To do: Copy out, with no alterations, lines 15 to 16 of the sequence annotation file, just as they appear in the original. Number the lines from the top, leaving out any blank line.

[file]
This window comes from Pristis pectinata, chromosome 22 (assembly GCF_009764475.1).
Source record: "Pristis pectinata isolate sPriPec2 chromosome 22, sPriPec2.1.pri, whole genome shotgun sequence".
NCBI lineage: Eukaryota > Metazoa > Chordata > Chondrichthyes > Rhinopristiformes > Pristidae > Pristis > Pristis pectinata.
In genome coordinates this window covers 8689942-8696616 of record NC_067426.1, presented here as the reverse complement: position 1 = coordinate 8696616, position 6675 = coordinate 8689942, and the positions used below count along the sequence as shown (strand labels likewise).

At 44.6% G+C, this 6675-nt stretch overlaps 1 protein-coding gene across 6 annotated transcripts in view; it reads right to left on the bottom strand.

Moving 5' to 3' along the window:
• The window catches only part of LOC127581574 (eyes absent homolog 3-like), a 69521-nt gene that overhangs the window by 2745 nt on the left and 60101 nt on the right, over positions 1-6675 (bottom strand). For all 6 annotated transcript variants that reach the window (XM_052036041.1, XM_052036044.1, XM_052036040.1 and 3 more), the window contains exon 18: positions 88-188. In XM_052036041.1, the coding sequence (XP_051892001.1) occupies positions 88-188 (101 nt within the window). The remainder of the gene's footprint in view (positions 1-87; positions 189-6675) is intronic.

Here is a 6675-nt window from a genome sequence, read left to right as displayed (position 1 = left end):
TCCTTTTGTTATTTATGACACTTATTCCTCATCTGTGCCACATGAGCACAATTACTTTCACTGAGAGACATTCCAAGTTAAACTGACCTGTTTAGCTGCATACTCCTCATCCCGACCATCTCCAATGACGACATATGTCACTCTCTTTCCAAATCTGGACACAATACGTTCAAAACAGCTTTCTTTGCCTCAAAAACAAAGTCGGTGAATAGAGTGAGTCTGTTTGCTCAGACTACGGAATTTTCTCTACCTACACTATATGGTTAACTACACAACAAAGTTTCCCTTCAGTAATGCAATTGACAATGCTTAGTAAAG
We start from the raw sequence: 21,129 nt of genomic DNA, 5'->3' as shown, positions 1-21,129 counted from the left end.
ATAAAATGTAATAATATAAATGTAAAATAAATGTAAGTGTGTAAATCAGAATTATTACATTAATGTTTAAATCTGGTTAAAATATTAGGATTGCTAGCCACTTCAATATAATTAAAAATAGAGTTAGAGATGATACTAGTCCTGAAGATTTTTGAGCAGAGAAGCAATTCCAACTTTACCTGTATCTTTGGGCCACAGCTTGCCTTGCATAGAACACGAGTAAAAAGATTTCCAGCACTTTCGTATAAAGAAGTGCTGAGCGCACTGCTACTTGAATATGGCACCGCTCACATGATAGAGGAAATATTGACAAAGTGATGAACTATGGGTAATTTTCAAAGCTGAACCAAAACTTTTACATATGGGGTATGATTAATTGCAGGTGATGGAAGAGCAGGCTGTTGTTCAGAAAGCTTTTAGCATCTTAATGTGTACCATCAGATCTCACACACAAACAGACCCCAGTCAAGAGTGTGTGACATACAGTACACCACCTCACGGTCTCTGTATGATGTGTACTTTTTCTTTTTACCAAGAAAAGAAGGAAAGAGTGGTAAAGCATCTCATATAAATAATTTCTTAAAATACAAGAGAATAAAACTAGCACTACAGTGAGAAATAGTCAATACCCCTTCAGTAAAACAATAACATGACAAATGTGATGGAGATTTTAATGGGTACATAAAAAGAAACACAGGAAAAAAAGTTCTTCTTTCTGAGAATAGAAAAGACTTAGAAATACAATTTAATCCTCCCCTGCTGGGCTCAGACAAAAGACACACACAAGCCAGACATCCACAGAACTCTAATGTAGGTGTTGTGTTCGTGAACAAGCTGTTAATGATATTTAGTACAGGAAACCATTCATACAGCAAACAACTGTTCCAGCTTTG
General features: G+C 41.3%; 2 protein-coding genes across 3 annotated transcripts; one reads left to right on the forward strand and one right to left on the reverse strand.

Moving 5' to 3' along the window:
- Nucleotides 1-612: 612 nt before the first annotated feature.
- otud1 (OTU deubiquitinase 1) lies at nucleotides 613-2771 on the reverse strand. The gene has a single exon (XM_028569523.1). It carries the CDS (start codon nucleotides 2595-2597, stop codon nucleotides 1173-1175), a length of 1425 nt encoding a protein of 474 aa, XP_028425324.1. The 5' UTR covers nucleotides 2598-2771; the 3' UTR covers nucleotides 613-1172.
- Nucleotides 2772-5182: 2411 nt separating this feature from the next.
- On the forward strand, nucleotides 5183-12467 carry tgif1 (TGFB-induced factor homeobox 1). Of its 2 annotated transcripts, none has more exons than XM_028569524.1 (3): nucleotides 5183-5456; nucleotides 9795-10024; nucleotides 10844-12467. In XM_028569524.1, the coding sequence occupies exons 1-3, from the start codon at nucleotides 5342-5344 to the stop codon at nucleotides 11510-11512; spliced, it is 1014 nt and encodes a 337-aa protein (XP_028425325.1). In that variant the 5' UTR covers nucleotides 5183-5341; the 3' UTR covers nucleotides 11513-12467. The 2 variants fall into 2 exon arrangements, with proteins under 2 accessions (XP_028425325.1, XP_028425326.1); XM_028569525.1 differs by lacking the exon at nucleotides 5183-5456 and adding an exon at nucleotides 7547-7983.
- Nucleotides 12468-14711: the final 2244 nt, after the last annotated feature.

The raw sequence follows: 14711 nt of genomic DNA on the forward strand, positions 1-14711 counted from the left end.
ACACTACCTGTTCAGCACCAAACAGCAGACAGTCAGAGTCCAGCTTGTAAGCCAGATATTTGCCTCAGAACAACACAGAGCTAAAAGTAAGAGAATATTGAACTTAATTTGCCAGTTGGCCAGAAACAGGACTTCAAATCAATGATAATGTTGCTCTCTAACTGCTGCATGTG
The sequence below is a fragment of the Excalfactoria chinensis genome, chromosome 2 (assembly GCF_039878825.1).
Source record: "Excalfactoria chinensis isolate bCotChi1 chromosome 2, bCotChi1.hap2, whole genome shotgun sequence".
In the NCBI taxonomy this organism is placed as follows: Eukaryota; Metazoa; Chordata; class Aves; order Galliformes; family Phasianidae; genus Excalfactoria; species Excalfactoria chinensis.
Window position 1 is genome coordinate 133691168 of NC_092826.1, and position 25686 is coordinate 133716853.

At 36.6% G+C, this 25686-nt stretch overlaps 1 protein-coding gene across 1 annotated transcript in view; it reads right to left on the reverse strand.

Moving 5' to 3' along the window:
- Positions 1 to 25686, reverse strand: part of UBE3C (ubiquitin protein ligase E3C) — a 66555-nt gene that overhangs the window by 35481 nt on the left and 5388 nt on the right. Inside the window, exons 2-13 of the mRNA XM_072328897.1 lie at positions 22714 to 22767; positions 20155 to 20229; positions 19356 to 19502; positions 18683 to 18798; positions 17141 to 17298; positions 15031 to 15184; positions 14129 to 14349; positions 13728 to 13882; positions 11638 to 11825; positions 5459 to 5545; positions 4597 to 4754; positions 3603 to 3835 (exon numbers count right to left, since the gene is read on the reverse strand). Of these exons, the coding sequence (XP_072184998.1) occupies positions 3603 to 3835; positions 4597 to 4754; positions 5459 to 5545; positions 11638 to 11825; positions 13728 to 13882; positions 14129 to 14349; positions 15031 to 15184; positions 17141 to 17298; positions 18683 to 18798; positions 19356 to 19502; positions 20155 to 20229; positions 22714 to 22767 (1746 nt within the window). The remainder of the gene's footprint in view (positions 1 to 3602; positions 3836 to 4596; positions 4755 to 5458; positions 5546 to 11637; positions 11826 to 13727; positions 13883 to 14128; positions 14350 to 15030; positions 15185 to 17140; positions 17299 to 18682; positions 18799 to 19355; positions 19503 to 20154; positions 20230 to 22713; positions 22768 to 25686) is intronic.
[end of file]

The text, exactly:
- otud1 (OTU deubiquitinase 1) lies at nucleotides 613-2771 on the reverse strand. The gene has a single exon (XM_028569523.1). It carries the CDS (start codon nucleotides 2595-2597, stop codon nucleotides 1173-1175), a length of 1425 nt encoding a protein of 474 aa, XP_028425324.1. The 5' UTR covers nucleotides 2598-2771; the 3' UTR covers nucleotides 613-1172.
- Nucleotides 2772-5182: 2411 nt separating this feature from the next.